Q. My son is preparing to receive the Sacrament of Confirmation next year. He wants to take the name “Moses.” Since Moses was never canonized as a saint, may he choose that name?
A. When we look at Sacred Scripture, the taking of a new name represents a great change or a new task in one’s life. God changes Abram’s name to Abraham (Gen 17:5); Sarai is changed to Sarah (Gen 17:15); God gives Jacob the name of Israel (Gen 35:10). Jesus tells Simon, “You are Peter, and upon this rock I will build my church” (Mt 16:18).
The taking of a new name is common among men and women who take vows in religious orders, as a sign of the new life that they are undertaking. And we are all familiar with the fact that when a man is elected pope, he takes a new name.
In Rite of Baptism for Infants, the priest or deacon asks the parents, “What name do you give this child”? In bringing children forward to be baptized, parents are setting their child on a new path as Christian disciples, through the washing away of Original Sin and the gift of God’s grace.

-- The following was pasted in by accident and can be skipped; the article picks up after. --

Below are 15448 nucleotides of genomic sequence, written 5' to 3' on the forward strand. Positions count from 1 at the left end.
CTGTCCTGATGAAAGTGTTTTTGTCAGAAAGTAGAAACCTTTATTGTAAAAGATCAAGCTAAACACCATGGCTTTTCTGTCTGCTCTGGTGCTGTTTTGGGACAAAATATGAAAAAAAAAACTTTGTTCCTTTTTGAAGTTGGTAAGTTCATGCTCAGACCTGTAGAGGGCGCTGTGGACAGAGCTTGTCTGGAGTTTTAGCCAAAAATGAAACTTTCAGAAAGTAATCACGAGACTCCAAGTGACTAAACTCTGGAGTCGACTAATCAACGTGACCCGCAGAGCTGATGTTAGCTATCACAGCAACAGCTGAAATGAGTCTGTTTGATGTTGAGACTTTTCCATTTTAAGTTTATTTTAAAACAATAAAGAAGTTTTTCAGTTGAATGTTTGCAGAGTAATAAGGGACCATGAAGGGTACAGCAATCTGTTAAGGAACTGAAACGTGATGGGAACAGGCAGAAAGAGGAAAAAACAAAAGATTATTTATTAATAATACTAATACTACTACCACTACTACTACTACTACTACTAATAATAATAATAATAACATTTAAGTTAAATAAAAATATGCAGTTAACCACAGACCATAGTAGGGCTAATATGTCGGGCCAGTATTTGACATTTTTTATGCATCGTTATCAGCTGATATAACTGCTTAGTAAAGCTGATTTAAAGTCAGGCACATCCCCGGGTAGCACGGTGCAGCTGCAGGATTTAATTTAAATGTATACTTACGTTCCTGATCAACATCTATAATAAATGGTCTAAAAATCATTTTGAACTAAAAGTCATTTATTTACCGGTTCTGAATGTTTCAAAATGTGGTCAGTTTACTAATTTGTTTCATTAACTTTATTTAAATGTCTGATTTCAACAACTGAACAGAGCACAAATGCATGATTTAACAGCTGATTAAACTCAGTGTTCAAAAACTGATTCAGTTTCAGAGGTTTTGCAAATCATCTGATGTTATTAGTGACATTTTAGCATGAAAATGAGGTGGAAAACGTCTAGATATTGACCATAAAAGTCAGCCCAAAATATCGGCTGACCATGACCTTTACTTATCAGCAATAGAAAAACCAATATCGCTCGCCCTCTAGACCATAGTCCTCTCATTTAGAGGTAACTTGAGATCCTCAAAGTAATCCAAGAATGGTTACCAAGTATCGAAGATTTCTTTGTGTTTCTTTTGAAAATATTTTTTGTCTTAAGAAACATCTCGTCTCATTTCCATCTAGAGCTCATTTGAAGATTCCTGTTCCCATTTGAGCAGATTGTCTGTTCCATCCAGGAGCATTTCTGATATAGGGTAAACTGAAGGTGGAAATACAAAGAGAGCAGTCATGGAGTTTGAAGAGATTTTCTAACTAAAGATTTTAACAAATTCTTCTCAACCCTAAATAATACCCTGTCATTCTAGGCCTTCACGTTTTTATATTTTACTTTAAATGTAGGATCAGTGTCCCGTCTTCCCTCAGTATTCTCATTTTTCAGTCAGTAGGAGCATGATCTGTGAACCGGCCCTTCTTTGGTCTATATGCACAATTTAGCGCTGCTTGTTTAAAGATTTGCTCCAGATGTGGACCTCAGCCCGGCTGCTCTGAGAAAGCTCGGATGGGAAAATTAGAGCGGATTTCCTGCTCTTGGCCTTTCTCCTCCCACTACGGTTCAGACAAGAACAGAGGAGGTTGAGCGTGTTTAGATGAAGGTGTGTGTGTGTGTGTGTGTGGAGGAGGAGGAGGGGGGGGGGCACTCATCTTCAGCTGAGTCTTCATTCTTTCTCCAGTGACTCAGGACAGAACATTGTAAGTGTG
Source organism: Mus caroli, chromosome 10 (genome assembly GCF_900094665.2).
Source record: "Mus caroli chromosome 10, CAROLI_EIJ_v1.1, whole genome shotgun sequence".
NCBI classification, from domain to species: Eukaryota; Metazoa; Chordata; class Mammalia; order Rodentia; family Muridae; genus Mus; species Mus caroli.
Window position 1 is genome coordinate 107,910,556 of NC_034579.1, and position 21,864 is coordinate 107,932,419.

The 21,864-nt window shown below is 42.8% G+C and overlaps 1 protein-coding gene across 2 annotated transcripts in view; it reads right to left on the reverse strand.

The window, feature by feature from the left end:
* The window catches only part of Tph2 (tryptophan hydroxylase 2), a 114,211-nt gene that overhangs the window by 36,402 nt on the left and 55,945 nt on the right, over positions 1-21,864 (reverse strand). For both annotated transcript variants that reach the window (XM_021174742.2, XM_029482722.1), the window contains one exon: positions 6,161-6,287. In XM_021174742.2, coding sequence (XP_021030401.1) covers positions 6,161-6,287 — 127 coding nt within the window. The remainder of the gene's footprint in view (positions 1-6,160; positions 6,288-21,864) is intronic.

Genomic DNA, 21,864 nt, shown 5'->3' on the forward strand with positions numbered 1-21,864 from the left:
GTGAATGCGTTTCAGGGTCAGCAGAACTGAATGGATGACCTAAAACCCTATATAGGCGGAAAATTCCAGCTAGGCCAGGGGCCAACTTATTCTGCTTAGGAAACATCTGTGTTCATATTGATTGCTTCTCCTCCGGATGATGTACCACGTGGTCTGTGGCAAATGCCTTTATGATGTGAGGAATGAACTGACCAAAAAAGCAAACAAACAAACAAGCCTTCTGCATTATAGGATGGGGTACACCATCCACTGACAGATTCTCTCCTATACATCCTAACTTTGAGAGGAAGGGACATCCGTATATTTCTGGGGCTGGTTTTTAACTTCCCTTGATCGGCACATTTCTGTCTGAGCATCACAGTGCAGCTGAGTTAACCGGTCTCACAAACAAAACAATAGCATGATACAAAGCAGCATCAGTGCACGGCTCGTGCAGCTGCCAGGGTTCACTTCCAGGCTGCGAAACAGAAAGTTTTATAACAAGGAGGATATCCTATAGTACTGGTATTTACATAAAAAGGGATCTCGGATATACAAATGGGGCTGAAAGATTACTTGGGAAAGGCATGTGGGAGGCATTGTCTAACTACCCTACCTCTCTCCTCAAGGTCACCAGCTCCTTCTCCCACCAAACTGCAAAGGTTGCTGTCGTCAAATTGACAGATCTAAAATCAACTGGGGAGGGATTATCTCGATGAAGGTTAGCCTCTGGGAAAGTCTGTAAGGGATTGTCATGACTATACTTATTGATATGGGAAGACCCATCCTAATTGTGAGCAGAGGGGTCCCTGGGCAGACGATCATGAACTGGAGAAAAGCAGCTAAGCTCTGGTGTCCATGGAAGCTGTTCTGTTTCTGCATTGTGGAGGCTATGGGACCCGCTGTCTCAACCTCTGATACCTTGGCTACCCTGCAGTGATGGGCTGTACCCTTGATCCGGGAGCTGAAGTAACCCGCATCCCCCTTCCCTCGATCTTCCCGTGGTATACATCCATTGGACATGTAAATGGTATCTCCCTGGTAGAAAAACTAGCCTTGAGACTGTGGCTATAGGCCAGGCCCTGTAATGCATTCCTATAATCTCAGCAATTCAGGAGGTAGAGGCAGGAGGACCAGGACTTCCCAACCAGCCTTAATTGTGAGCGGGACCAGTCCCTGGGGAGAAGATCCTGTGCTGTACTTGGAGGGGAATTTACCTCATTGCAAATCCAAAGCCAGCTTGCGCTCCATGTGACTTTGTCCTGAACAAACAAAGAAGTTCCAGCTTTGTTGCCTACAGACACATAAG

In the same vein, a Christian seeking Confirmation chooses a new name to symbolize the new life that is chosen. When we choose the name of a saint for Confirmation, we ask for the intercession of that person who is in heaven with God for all eternity. As we study the life of our chosen saint, we desire to imitate the virtues and generosity of the saint.
Canon Law does not address the names chosen for Confirmation. However, it does speak of the names that may not be chosen at Baptism, which would be a suitable standard for choosing a name for Confirmation. Canon Law says, “Parents, sponsors, and the pastor are to take care that a name foreign to Christian sensibility is not given” (Can. 855).
Thus, choosing the name “Moses” as a Confirmation name would be a worthy name to choose. In fact, the Catechism of the Catholic Church speaks of the sanctity of patriarchs like Moses: “The patriarchs, prophets and certain other Old Testament figures have been and always will be honored as saints in all the Church’s liturgical traditions” (CCC 61).
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